Thursday, April 26, 2012

Putting together a physical portfolio - for Illustrators

I wanted to create a post on putting together a physical illustration portfolio, since I had been furiously Googling how to do so and felt like there was not enough information out there for illustrators.

So, here's what I did (please forgive the terrible pictures):

I bought a screwpost presentation book - I got this really pretty one (the Pina Zingaro Vista from Dick Blick) that has a translucent cover, so you can see the first image even before you open the book.  I agonized about whether or not I should have a title page with my name and contact info and decided that I would rather just start out with an image.

I used Epson double sided matte presentation paper and printed all my images full bleed (allowing for about 1/2" on the left side of the page that would be hole punched and stuck into the book.  I used a folding bone to score the pages so they would lie flat.  I also used double stick tape and adhered the pages together (in particular the double page spreads) so they would be perfectly lined up and not shift around.

The reason  I used the double sided paper is so I could stretch my landscape images across the page - I picked up the tip about the double sided paper from Eliza Wheeler's great posts about her portfolio: (  :
I picked up another suggestion from my online critique buddy Donna Jeanne Koepp ( to print any images that were not full bleed on a black background.  I just dropped the images onto a black background in Photoshop and printed it out.  I made sure that any landscape format images that I didn't print across two pages were printed smaller on a portrait size piece of paper, so the book didn't need to be turned in order to be viewed.

I have a couple of different styles in my portfolio, so I tried to arrange my images in such a way that they would flow logically from one image to the next.  I also had two black and white images that I interspersed with the color images.  I tried to start with one of the strongest pieces and end with the second strongest. Finally, don't put anything in your portfolio that you are not excited about.  As I was developing my style it really helped having my critique pals Donna and Brian Bowes ( figure out which images were working together and which I should cut.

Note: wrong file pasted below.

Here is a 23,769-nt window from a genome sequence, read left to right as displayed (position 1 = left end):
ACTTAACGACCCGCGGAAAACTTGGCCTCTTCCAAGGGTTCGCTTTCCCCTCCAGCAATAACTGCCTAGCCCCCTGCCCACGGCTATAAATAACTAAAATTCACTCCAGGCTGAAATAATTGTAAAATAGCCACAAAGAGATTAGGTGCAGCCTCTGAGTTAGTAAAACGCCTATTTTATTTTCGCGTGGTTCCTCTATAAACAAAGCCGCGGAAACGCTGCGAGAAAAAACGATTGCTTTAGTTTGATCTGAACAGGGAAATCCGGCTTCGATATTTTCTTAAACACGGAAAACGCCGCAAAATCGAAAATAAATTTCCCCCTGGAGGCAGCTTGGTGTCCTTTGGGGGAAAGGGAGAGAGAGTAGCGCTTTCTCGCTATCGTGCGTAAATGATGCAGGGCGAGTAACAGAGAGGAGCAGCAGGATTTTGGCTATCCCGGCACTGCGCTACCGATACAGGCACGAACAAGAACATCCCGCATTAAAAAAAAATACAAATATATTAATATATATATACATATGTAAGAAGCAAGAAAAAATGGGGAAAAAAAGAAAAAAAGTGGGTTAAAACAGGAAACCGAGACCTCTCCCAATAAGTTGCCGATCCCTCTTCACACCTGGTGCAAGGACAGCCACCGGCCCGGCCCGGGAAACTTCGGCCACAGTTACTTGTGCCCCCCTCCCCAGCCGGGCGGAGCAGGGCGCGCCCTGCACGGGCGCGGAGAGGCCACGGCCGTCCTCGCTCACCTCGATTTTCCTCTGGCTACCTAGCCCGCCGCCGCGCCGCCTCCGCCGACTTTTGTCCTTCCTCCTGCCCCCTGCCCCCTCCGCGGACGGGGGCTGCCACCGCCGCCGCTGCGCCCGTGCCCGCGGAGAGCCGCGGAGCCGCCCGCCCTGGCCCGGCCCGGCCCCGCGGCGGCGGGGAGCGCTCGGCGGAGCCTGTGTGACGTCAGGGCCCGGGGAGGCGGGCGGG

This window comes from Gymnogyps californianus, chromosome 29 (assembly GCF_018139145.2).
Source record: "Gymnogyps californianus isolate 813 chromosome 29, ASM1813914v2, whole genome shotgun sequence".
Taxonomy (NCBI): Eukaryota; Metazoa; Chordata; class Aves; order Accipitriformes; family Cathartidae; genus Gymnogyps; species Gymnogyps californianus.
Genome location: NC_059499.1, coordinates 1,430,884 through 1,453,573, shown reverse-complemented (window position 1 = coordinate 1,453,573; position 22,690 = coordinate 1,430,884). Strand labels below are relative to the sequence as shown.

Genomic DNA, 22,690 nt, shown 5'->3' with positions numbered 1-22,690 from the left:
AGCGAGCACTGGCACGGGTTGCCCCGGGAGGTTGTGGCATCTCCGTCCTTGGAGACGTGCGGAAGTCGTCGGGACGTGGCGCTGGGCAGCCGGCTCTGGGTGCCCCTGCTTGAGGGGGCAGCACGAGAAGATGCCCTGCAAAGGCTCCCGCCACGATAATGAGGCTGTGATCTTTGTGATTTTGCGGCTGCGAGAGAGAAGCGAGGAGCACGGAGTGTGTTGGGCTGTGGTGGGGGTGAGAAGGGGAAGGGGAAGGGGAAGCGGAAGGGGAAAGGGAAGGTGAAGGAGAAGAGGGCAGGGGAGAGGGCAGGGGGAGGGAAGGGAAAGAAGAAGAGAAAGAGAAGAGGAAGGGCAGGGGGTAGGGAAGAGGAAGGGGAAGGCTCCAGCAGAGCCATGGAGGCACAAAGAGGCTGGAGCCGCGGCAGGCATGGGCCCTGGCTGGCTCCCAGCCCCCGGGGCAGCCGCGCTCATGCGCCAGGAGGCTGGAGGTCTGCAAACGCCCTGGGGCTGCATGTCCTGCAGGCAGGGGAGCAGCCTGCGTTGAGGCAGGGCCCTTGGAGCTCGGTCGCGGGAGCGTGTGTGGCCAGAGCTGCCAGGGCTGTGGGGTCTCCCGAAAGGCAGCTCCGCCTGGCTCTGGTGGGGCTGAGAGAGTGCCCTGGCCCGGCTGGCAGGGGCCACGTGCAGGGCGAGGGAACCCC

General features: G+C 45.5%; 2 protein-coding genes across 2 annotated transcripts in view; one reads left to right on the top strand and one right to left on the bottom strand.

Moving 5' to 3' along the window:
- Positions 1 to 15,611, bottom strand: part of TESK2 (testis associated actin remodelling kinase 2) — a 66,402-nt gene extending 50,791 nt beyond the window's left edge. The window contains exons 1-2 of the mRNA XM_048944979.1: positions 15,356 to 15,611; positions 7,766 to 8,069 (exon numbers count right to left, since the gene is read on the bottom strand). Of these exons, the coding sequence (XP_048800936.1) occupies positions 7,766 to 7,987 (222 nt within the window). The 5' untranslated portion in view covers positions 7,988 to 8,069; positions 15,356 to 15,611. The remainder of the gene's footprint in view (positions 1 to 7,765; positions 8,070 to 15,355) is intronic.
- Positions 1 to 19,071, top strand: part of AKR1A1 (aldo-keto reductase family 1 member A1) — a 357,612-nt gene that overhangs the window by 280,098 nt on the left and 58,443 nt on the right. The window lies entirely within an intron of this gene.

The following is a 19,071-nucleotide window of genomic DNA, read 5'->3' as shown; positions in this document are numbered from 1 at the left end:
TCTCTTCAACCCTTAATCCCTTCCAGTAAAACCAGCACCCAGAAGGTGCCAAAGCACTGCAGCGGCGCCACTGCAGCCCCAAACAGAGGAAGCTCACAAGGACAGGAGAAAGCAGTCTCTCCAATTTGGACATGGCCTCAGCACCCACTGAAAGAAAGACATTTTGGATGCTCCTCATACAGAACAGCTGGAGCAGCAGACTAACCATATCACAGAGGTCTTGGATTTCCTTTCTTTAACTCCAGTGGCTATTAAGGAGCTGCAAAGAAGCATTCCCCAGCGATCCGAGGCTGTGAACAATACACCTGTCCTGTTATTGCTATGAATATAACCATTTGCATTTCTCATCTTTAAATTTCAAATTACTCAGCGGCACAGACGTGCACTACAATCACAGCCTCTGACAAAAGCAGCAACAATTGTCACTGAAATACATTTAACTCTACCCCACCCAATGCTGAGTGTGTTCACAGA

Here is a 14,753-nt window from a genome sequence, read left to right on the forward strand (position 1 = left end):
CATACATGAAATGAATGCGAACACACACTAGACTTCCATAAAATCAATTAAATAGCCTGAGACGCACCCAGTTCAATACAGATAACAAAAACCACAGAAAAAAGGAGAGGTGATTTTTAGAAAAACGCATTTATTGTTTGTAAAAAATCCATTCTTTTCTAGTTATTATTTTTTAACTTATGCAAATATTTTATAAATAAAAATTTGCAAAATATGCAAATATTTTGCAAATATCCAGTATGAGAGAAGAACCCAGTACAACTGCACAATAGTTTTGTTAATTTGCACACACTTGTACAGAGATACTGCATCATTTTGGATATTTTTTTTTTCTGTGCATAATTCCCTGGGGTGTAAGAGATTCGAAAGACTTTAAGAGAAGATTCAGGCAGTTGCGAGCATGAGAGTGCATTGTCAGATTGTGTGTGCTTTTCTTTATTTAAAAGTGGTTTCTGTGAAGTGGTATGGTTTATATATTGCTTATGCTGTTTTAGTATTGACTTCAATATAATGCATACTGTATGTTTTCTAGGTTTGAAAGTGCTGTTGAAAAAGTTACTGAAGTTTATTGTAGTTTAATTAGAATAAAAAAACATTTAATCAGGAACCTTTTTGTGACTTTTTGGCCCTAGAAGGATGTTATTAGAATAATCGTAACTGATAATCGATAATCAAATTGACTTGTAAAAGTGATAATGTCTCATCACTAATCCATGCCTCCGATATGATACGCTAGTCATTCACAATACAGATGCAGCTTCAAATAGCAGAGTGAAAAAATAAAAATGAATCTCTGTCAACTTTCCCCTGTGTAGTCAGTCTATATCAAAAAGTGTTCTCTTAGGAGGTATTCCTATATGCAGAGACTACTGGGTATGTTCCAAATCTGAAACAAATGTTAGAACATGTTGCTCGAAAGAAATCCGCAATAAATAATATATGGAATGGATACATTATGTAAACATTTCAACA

The last piece in the portfolio:


Brian Bowes said...

Congratulations Liz!

I see that you took the top honors, best in show, for your portfolio at the SCBWI Western Washington Conference! Whoot whoot!

Great post, and I am going to 'borrow' some of your techniques for my next portfolio review too!


Laurie Sharp said...

Congratulations, Liz! It was great to meet you at the conference - and your work is amazing. I hope the recognition you received brings opportunities your way! Best of luck to you.

Liz Wong said...

Thank you both!

Liz Wong said...

And Laurie, it was great meeting you at the conference, too! Love your work!

Laurie A. Conley said...

Great post; thanks for sharing what you've learned! I've been thinking about making a physical portfolio and really didn't know where to start. Your work is fantastic and your book looks beautiful!